Annual Leave Pay Calculation

As part of our membership benefits, we provide legal opinions on many areas of concern for clarification and interpretation

Our views are requested on which wage / salary rate should be used to calculate leave pay during the implementation of “wage / salary  reduction”.

Our views are discussed below:

Applicable Legislative on Annual Leave

The Employment Relations Promulgation 2007 makes the following provisions in respect  of annual leave:

Employer to give paid annual holidays

58.—(1) An employer must give to a worker paid annual holidays in accordance with this
Promulgation.

(2) An employer may give to a worker paid annual holidays in excess of those required to be
given by this Promulgation.

Paid annual holidays

59.—(1) After each year of employment with an employer, a worker must be given 10 working days holiday
and must be paid in respect of such holiday the wages the worker would have been paid for the time the worker
would normally have worked during that period.

(2) Notwithstanding subsection (1), a worker is not entitled to the paid annual holidays in respect of any year
during which the worker attended work if the worker has been absent from work for more than 20 normal working
days during that year, except where the absence has been due to sickness certified by a medical practitioner, or the
worker is excused from work by the employer or is prevented from attending work by any other cause acceptable to
the employer.

(3) If a worker is entitled to a paid annual holiday under this section, the employer must permit the worker to
take the annual holiday in one unbroken period or, at the request of the worker, in two or more periods, one of which
must be a continuous period of one week.

It is clear from Section 59 of the ERP that the legislation not only mandates minimum 10 working days leave for workers but requires employer to pay the worker during the leave.The only exception disentitling a worker to annual leave would be when a worker is absent without cause from work for more than 20 working days in the year that he is entitled to take annual leave.

Payment of Annual Leave Pay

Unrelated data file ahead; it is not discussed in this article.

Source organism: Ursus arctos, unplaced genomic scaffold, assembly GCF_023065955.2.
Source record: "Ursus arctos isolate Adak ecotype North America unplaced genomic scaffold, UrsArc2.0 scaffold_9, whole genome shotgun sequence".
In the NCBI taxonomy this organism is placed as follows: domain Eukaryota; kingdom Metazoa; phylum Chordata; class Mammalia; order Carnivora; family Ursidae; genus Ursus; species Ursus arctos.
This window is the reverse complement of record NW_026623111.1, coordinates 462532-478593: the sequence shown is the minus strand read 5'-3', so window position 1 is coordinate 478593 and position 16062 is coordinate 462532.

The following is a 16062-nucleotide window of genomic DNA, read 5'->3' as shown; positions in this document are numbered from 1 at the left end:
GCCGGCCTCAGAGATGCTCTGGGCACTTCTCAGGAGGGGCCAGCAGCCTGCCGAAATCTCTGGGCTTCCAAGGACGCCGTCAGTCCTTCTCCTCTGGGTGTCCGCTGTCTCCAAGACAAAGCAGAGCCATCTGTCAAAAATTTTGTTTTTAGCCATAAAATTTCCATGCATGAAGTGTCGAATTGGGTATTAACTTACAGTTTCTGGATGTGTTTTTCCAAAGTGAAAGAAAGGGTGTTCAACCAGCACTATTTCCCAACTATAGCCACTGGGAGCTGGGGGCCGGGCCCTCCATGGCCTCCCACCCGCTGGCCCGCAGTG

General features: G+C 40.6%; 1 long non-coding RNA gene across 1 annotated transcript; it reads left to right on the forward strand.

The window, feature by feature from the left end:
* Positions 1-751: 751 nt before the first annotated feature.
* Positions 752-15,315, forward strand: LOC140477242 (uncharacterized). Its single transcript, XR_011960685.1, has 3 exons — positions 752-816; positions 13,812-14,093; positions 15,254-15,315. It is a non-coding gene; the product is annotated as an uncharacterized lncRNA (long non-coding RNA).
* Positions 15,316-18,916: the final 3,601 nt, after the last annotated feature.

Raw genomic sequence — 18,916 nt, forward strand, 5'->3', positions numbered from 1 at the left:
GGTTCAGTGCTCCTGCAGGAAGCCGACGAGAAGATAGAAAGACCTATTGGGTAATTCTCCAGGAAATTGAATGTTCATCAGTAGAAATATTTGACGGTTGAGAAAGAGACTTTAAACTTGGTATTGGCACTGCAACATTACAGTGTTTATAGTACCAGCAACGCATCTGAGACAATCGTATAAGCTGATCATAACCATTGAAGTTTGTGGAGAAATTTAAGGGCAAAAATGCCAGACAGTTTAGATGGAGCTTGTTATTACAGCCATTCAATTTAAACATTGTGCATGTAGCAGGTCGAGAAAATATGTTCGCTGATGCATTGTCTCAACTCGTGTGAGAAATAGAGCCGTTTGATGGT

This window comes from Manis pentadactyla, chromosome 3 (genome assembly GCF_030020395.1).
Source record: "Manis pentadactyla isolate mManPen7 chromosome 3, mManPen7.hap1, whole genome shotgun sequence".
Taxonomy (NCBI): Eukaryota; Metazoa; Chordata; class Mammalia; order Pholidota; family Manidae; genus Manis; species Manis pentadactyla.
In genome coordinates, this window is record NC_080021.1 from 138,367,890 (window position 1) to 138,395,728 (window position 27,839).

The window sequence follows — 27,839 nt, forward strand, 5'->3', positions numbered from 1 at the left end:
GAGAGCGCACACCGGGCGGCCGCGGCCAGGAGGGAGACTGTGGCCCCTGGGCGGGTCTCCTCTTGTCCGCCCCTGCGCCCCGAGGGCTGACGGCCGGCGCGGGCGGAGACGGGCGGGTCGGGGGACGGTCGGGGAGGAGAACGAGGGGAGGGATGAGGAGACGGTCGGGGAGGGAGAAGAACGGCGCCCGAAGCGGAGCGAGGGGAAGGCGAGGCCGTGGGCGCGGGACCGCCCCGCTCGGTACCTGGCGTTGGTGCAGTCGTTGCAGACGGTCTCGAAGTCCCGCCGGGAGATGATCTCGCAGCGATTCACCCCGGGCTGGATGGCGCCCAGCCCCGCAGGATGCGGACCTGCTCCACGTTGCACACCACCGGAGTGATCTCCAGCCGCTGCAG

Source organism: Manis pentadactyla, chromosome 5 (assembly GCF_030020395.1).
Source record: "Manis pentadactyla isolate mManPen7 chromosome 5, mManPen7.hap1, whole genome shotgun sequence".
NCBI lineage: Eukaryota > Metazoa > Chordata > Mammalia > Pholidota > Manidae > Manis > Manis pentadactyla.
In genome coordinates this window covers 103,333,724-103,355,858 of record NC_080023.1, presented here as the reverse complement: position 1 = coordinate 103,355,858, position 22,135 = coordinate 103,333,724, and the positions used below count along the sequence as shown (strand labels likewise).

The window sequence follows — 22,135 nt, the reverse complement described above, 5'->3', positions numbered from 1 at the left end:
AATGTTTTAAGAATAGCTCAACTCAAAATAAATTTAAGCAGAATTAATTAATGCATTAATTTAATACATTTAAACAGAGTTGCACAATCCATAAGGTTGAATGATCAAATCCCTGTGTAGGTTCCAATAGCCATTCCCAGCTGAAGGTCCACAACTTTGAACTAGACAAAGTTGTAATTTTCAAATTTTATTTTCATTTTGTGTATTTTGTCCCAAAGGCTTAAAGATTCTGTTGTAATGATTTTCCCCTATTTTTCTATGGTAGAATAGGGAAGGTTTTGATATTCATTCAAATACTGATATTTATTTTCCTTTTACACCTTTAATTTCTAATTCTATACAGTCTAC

Section 59 (1) states that “After each year of employment…a worker must be given 10 working days holiday and must be paid in respect of such holiday the wages the worker would have been paid for the time the worker would normally have worked during that period.”

Thus a worker who proceeds on annual leave should be paid what he or she would normally earn if he/she was at work.

It is thus our view that where a worker has already accrued leave, prior to the implementation of wage reductions, the leave pay should be calculated on the workers’ original base salary.

However for those workers who may not have accrued leave prior to the wage reduction implementation but are requested to take leave after the wage reduction, the Resort can calculate annual leave pay based on the new / reduced base wage rate.

DETERMINATION OF THE EMPLOYMENT RELATIONS TRIBUNAL 27 SEP 2019, REGARDING RETIREMENT AGE

As part of our membership benefits, we provide legal opinions on many areas of concern for clarification and interpretation

An FHTA member has kindly allowed the following ruling to be shared with other members:

The following employment dispute was reported to the Permanent Secretary on 19 Feb 2019 and concluded on 15 th November 2019. The dispute reported noted that:

1. The Employer breached the provision on retirement benefit in the Collective Agreement (CA) Clause 10.1 on a staff wrongful retirement”.
2. Breach of Clause 10.1 of the Collective Agreement (CA) on wrongful retirement of the workers since 2012″.

Position of the Union:

  • That per the CA signed between the two parties, an amendment on “retirement age” covered that the normal retirement age for an employee covered by the agreement shall be on completion of fifty-five (55) years
  • The Union asserted that “on completion of fifty-five years (55)” means the age reached by a covered employee once he completes twelve months from the fifty-fifth (55 th ) birthday.
  • The Union claimed that the Employer had breached Clause 10.1 of the CA by retiring their member, the employee on his fifty-fifth (55th) birthday.

Position of the Employer:

  • The Employer submitted that Clause 10.1 (a) (1) of the CA “D” must be given in its plain and ordinary meaning. Accordingly, “on completion of fifty-five years (55)” means the fifty-fifth (55th) birthday of a covered employee. The Employer claimed that this approach was adopted since 2011.

Determination:

  • The Parties agreed that the Workers date of birth of 02 Jan 1964 meant that the Worker fifty-fifth (55th) birthday was on 01 Jan 2019.
  • The Magistrate concluded that on 02 Jan 2019, the Worker had reached the “normal retirement age” as set out in Clause 10.1 (a) (1) of the CA marked “D”

In his Final Orders, the Magistrate dismissed the claim of the Union, that the Employer had breached Clause 10.1 (a) (1) of the CA by retiring the Worker from service on 01 Jan 2019.